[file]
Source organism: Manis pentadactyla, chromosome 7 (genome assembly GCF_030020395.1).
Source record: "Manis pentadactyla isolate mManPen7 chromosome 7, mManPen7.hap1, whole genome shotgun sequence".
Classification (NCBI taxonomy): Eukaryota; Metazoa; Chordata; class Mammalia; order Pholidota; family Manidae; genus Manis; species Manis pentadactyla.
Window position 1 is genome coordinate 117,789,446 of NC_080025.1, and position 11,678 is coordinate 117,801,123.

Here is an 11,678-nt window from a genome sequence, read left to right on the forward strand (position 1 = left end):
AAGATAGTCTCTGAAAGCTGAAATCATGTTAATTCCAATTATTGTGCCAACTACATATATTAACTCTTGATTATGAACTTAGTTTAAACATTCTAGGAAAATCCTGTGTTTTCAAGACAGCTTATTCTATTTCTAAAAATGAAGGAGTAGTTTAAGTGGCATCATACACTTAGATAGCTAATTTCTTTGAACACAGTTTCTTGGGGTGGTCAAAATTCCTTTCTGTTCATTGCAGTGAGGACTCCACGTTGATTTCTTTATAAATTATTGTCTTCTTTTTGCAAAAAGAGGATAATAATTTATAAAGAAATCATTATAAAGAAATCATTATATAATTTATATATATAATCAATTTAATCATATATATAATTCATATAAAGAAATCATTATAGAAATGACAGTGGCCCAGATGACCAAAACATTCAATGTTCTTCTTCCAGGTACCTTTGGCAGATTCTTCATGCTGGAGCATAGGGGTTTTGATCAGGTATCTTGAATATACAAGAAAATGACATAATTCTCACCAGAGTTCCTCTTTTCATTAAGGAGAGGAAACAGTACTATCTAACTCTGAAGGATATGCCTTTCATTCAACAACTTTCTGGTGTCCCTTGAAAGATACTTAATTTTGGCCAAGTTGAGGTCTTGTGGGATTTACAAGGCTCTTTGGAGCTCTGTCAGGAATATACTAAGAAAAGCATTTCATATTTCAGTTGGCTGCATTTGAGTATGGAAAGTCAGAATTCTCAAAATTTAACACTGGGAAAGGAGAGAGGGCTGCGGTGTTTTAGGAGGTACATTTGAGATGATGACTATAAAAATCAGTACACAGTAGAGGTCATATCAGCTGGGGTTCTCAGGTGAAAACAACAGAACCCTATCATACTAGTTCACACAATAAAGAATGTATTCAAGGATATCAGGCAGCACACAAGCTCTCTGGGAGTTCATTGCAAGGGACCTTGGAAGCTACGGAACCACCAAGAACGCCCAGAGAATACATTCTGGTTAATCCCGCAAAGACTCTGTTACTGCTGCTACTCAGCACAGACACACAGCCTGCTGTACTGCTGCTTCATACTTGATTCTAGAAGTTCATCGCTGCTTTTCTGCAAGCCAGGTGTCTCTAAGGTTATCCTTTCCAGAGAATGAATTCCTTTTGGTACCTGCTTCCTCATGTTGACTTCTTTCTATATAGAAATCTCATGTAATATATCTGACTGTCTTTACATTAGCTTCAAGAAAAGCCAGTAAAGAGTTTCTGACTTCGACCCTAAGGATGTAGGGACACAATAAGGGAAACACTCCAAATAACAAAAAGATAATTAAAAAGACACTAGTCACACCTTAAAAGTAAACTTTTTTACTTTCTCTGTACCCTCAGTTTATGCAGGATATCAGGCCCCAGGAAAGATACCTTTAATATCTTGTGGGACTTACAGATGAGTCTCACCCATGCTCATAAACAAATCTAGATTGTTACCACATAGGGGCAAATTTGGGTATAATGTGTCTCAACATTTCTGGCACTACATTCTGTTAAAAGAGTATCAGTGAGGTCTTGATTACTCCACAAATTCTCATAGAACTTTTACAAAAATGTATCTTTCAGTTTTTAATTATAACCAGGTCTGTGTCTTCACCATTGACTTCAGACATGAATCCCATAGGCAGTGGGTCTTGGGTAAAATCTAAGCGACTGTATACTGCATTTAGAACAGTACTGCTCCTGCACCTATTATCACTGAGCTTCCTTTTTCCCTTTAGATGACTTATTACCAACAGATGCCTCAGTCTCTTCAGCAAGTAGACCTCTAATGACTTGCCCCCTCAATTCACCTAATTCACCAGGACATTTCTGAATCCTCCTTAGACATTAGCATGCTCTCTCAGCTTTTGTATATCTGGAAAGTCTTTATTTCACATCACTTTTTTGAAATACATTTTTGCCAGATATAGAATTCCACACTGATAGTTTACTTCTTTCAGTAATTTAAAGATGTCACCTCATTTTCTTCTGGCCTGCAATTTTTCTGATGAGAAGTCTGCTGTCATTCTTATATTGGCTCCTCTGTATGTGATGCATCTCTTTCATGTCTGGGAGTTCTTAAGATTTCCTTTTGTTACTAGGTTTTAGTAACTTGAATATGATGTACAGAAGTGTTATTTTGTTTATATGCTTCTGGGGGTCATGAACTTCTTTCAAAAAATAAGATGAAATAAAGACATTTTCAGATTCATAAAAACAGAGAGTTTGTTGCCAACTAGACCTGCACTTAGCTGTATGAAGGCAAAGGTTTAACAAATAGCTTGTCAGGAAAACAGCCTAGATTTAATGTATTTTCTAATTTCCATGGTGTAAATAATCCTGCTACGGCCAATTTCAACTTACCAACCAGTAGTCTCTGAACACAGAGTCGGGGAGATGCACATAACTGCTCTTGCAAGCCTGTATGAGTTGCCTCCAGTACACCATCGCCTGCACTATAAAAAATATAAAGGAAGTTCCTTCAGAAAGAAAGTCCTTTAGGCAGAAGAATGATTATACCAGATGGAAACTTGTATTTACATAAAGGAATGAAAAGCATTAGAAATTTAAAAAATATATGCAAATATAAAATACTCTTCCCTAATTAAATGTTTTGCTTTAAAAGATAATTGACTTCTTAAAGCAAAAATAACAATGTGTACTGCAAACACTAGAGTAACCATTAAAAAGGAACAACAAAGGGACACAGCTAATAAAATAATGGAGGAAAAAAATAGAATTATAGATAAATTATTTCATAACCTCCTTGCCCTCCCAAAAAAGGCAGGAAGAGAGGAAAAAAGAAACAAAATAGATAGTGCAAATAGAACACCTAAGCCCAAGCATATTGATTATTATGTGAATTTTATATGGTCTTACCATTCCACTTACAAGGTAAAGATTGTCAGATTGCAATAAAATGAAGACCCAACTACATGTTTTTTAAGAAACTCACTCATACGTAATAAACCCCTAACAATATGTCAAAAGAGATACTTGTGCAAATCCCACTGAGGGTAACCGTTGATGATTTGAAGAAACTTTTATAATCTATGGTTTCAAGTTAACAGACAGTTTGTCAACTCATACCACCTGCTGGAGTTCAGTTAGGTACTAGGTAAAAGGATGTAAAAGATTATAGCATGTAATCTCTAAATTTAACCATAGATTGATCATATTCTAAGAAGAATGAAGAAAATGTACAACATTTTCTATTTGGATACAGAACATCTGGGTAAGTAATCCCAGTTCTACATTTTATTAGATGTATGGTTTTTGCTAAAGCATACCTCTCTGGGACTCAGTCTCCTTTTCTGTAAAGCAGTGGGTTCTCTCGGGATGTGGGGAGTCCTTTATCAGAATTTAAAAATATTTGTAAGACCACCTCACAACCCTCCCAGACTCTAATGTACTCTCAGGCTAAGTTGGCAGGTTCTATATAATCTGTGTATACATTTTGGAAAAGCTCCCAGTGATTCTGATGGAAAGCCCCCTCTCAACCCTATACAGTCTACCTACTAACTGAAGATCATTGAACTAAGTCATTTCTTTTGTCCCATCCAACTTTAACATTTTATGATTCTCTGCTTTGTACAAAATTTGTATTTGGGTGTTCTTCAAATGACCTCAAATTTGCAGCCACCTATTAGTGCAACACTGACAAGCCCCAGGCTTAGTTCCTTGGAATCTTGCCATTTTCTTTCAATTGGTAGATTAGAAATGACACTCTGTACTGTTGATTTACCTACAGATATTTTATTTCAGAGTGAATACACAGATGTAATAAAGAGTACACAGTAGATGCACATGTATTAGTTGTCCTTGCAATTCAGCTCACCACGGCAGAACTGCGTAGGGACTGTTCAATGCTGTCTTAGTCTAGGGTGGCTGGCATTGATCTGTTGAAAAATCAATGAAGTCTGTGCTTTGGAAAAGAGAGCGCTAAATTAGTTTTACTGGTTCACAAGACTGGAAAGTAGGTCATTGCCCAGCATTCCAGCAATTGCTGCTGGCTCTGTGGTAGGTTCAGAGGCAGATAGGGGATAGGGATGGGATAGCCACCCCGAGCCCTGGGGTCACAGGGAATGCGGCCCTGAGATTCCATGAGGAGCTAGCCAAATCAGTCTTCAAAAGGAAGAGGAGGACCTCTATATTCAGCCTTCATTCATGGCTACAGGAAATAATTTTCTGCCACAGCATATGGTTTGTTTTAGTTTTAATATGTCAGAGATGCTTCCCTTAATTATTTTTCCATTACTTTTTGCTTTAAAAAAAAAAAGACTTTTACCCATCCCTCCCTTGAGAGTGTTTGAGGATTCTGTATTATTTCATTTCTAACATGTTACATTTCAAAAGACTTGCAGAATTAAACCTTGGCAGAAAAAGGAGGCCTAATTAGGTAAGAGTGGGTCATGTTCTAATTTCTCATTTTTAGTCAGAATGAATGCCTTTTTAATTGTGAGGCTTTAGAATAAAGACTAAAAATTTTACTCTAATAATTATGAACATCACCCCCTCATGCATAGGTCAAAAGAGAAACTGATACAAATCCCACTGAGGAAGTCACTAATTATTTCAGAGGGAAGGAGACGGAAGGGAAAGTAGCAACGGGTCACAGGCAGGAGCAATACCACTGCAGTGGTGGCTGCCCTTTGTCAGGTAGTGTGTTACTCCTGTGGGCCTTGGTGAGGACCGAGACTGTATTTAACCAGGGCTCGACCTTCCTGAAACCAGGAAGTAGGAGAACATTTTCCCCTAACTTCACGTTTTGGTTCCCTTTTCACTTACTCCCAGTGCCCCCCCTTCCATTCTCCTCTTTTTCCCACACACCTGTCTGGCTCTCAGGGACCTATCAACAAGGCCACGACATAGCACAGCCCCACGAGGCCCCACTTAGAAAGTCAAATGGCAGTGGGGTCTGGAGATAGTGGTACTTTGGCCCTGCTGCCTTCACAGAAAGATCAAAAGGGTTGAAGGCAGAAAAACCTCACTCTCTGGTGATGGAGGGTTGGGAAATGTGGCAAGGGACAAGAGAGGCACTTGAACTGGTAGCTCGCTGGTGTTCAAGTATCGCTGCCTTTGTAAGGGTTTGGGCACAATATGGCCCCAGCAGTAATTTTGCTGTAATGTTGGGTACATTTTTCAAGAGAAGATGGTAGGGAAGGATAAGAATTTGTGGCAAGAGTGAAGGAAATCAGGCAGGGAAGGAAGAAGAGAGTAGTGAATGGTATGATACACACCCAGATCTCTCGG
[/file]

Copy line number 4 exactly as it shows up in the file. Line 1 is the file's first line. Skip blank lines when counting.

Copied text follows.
Window position 1 is genome coordinate 117,789,446 of NC_080025.1, and position 11,678 is coordinate 117,801,123.